Everyone loves the idea of screening for disease, especially cancer, and especially the life-threatening kind; catch the cancer early before it spreads, treat it, and you’ve saved a life. But catching something early isn’t always a good thing. Doing so can lead to extensive biopsies, operations, and chemotherapy that may make no difference in the clinical outcome of the patient and which are fraught with complications and side effects.
Mammography, however, has largely been held exempt from this criticism. The US Preventive Services Task Force (USPSTF) recommends that women who are not at increased risk of breast cancer begin screening at age 50. There’s been a 28 percent decline in the death rate from breast cancer over the past several decades—so surely this reflects the success of our sustained agenda to have all women get regular screening mammograms, right?
Do Screening Mammograms Save Lives?
In an effort to determine whether there is actually a cause-and-effect relationship between screening mammography and a decline in breast cancer mortality, investigators analyzed the incidence over 30 years of early-stage breast cancer (localized disease) and late-stage breast cancer (disease that has spread or metastasized). In brief, here’s what they found (the full study was published in The New England Journal of Medicine):
- During the period after 1976–before screening mammography became a standard practice–the number of cases of early-stage breast cancer that was detected more than doubled. The increase was from 122 to 234 cases, a total of 112 cases annually for every 100,000 women. This clearly reflects the ability of mammography to detect small, localized, clinically undetectable breast cancers.
- Over the same time period, the number of cases of late-stage breast cancer declined from 102 to 94 cases, a decrease of only 8 cases.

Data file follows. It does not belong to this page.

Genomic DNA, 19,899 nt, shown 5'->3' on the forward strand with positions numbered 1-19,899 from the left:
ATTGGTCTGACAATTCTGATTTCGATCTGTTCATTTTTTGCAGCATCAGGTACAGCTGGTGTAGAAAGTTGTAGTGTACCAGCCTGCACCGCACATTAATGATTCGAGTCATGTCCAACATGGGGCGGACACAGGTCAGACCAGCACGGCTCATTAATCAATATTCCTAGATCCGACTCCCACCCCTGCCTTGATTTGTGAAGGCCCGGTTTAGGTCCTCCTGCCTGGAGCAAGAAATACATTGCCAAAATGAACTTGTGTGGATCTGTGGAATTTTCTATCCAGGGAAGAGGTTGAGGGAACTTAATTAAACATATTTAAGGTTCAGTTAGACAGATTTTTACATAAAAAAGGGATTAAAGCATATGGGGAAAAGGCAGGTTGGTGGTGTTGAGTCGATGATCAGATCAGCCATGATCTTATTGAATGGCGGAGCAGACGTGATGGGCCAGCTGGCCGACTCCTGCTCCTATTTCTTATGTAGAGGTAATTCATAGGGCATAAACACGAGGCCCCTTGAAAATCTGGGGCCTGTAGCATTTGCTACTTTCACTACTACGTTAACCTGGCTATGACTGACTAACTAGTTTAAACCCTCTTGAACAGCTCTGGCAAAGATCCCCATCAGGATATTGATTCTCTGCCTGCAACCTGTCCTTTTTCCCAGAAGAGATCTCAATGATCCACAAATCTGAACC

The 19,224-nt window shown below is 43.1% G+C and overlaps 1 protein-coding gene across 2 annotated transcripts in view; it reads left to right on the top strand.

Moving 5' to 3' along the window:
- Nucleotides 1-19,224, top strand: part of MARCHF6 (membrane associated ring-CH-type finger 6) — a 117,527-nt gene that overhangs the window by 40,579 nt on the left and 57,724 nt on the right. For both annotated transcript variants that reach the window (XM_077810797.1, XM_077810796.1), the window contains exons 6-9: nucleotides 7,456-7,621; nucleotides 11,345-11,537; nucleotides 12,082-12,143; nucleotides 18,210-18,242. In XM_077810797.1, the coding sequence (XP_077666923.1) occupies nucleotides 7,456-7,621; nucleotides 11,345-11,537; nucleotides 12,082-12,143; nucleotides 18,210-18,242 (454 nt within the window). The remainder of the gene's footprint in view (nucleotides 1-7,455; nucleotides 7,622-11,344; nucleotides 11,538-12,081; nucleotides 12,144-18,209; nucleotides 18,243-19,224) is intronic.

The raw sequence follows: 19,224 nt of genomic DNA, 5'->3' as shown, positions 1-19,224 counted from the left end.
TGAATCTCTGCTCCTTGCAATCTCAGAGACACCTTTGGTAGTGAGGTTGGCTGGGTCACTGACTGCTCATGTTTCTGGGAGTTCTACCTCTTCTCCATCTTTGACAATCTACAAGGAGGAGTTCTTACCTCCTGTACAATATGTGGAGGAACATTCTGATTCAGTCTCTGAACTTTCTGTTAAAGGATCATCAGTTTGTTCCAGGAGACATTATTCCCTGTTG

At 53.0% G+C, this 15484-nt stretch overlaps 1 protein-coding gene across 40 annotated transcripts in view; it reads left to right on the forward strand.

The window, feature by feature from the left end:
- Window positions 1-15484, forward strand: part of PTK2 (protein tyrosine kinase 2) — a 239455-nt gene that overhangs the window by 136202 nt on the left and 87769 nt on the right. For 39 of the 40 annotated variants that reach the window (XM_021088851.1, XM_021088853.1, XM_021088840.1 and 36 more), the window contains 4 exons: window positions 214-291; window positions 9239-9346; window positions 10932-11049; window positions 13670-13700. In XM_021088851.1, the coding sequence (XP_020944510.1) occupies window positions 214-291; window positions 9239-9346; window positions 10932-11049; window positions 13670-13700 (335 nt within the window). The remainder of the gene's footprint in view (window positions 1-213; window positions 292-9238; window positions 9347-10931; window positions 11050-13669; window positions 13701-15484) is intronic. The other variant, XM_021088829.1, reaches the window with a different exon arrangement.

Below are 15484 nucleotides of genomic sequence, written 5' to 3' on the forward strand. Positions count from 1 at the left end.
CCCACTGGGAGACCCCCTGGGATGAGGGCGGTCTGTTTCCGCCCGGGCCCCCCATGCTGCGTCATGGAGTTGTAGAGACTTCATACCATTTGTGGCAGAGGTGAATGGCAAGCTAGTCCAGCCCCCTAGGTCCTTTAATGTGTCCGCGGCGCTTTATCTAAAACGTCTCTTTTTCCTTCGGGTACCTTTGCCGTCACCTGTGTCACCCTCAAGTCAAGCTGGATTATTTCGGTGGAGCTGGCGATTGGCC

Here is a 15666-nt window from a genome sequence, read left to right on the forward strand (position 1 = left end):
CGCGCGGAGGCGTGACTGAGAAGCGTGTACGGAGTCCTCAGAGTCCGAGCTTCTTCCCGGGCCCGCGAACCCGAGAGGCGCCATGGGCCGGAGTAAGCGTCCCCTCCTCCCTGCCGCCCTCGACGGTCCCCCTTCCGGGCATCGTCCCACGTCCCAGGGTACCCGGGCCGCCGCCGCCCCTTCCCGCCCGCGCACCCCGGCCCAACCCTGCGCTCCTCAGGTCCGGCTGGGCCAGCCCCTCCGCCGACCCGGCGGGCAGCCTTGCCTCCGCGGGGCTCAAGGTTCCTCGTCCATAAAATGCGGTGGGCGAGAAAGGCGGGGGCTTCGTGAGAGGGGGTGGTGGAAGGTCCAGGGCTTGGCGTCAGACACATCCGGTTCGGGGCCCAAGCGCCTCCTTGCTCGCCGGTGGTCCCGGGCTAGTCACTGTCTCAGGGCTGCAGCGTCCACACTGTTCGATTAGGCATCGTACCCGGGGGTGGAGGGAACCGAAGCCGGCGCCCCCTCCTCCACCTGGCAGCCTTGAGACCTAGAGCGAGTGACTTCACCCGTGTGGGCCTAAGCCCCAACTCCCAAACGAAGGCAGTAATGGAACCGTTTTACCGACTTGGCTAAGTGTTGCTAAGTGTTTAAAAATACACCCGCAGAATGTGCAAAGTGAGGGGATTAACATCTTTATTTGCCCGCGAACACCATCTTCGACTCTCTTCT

- Because we can safely assume that late-stage breast cancer develops from early-stage disease, this means that only 8 of the additional 122 cases of early-stage breast cancer would have progressed to late stage disease; the other 114 women–122 minus 8–per 100,000 women per year were thus overdiagnosed—that is, early detection afforded them no benefit; their cancers would never have led to clinically significant disease. Taking a broader look, this means that over 1 million women over the 30-year period were given a diagnosis of breast cancer that offered them no clinical benefit and subjected them to subsequent biopsies, operations, and chemotherapy with all the attendant emotional and physical side effects!
The results of this study suggest that, as one of the authors later wrote, “These screenings are not all they’re cracked up to be.” In other words, the decline in breast cancer mortality doesn’t appear to arise from early detection, but rather from improved treatment.
Screening Mammography vs. Diagnostic Mammography
So what do we do with this information? First, understand that screening mammography is different from diagnostic mammography, which is used for patients with a detectable lump in her breast. Mammography still plays an important role in this scenario. Similarly, there are good reasons to continue to advocate for screening mammography in women who are at high risk, such as those who are genetically predisposed to breast cancer. But for everyone else, the question is very much on the table.
Understand the Risks and Benefits
Talk over the risks and benefits of screening mammography with your health care provider. Think about how you would respond to a mammogram report of early-stage breast cancer and what you might or might not choose to do about it. Here at One Medical, we will continue to report on this very important issue, and do the best we can, even with limited data, to help you make the decision that is right for you.